Big Green Egg - EGGhead Forum - The Ultimate Cooking Experience...
Welcome to the EGGhead Forum - a great place to visit and packed with tips and EGGspert advice! You can also join the conversation and get more information and amazing kamado recipes by following Big Green Egg at:

Want to see how the EGG is made? Click to Watch

Facebook  |  Twitter  |  Instagram  |  Pinterest  |  Youtube  |  Vimeo
Share your photos by tagging us and using the hashtag #BigGreenEgg.

Cast Iron frustration

Have two Lodge fry pans. 12” standard and maybe a 14 or 16 with two d handles. I have seasoned but everything still sticks.  I read that the newer vs older are not as smooth.  Used a electric hand sander on them until the gritty feeling was gone. Reseasoned.   Multiple times. Have used grape seed oil, Wesson oil, flax seed oil, bacon grease. Everything except Mobil 1.   My wife put on stove, added butter, warmed for a couple minutes. Add three eggs.  All stuck like crazy.  After getting them out, I ran hot water and scraped the crud off. Dried, put on burner to help open pores. More grape seed oil.  Wipe.  Send message about frustration.  Signed, Cast in despair. 

Ernie McClain

Scottsbluff, Nebraska

(in the extreme western panhandle of NE)

Comments

  • Hairless_HandHairless_Hand Posts: 211
    Cook some bacon for 10 mornings in a row. You will like the results of bacon every morning with a bonus feature of a seasoned cast iron pan. 
  • LitLit Posts: 9,053
    Cast iron is a pain. I had a small collection at one point but I’m down to just one now. Use it for searing sometimes that’s about it. 
  • xfire_ATXxfire_ATX Posts: 989
    90% of the articles I see on cooking eggs says use Teflon.  Can I make eggs in my CI- sure but generally only after premaking the bacon or sausage since the pan has grease in it and its hot.  Do I still have to clean it out- yes.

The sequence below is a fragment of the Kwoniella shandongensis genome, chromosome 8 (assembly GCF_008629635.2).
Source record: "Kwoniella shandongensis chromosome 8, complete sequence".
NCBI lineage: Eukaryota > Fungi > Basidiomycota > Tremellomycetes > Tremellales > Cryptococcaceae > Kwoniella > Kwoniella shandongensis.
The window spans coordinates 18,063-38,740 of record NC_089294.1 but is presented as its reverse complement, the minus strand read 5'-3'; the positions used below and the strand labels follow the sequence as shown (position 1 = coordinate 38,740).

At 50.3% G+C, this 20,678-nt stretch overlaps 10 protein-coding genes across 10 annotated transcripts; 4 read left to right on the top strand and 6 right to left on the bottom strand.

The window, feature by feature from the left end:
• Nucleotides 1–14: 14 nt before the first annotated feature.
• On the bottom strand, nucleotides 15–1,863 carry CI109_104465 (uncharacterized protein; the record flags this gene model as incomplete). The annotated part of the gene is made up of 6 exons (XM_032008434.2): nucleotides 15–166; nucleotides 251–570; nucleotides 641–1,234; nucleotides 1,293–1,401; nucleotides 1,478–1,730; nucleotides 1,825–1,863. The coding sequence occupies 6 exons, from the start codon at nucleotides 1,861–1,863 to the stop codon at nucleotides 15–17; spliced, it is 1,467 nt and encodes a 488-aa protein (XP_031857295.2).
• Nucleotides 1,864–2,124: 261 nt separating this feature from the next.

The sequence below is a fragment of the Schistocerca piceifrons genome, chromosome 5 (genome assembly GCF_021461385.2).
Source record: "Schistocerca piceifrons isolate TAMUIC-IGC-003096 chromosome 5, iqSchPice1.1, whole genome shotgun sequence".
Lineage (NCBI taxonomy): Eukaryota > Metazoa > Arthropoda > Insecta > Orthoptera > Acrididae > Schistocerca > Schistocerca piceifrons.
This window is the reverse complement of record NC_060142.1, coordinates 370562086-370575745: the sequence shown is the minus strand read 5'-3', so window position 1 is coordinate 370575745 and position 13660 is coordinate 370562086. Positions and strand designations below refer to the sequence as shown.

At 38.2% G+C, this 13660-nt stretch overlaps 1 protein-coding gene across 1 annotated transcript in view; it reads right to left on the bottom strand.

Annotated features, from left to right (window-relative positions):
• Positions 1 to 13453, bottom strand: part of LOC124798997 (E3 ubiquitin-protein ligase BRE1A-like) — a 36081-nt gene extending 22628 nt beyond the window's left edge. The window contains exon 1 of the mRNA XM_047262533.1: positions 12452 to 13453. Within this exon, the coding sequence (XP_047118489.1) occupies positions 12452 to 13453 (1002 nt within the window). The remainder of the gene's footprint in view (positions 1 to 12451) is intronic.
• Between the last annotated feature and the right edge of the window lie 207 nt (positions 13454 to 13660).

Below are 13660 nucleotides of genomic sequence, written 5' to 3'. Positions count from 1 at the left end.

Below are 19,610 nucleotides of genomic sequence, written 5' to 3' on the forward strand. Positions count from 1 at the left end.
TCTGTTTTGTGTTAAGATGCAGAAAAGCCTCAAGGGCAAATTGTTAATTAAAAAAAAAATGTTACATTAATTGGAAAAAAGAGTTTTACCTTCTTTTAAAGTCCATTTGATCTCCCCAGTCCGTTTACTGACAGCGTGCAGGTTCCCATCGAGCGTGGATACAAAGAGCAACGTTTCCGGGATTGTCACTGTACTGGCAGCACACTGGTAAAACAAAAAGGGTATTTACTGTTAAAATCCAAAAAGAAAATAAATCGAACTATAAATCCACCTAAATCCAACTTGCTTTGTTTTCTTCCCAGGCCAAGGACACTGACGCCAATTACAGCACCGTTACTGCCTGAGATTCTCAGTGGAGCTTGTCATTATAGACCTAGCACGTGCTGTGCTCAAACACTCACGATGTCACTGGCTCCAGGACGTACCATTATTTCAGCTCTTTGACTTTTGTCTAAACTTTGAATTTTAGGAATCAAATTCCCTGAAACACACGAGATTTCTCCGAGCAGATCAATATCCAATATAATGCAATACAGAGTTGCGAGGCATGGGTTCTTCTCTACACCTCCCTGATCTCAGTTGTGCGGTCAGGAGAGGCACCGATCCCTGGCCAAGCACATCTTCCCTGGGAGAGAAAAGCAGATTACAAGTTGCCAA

I have a flat CI that I have used for pancakes and Grilled Cheese for 16 years and I can make the perfect over easy egg in.  But that took 16 years to get the seasoning just perfect.  I dont generally use it for this purpose since the teflon is so much lighter to hold for the scrape/ flip.

    Last night after Adult Beverages for a few hours with neighbors at a socailly acceptable distance made this- Tots in CI in oven, Fried egg on teflon pan.  Just so much easier.

    LBGE, Charbroil Gas Grill, Weber Q2000, Old Weber Kettle, Yeti 65, RTIC 20, Too many drinkware vessels to mention.

    Not quite in Austin, TX City Limits
    Just Vote- What if you could choose "none of the above" on an election ballot? Millions of Americans do just that, in effect, by not voting.  The result in 2016: "Nobody" won more counties, more states, and more electoral votes than either candidate for president. 
  • SciAggieSciAggie Posts: 6,476
    @erniemcclain I hear ya. I have a few CI pieces that I love. I use them in the wood oven and on the egg - for a lot of stuff. 
    But the non-stick frying eggs thing? It’s too much of a pain. Can it be done? Sure. It’s worth some effort to learn because you’ll learn tons about the importance of temperature of the pan and the oil.
    That said, I have a little Teflon pan I use just for eggs. With the knowledge I gained from screwing with the CI, I get perfect eggs with almost no effort from Teflon. 
    If you enjoy messing with CI and need to prove you can do it - charge ahead - nothing wrong with that. I’m a champion of doing things the hard way. 
    If not, make it easy on yourself. Use non stick. 
    Coleman, Texas
    Large BGE & Mini Max for the wok. A few old camp Dutch ovens and a wood fired oven. LSG 24” cabinet offset smoker. There are a few paella pans and a Patagonia cross in the barn. A curing chamber for bacterial transformation of meats...
    "Bourbon slushies. Sure you can cook on the BGE without them, but why would you?"
                                                                                                                          YukonRon
  • mEGG_My_DaymEGG_My_Day Posts: 1,636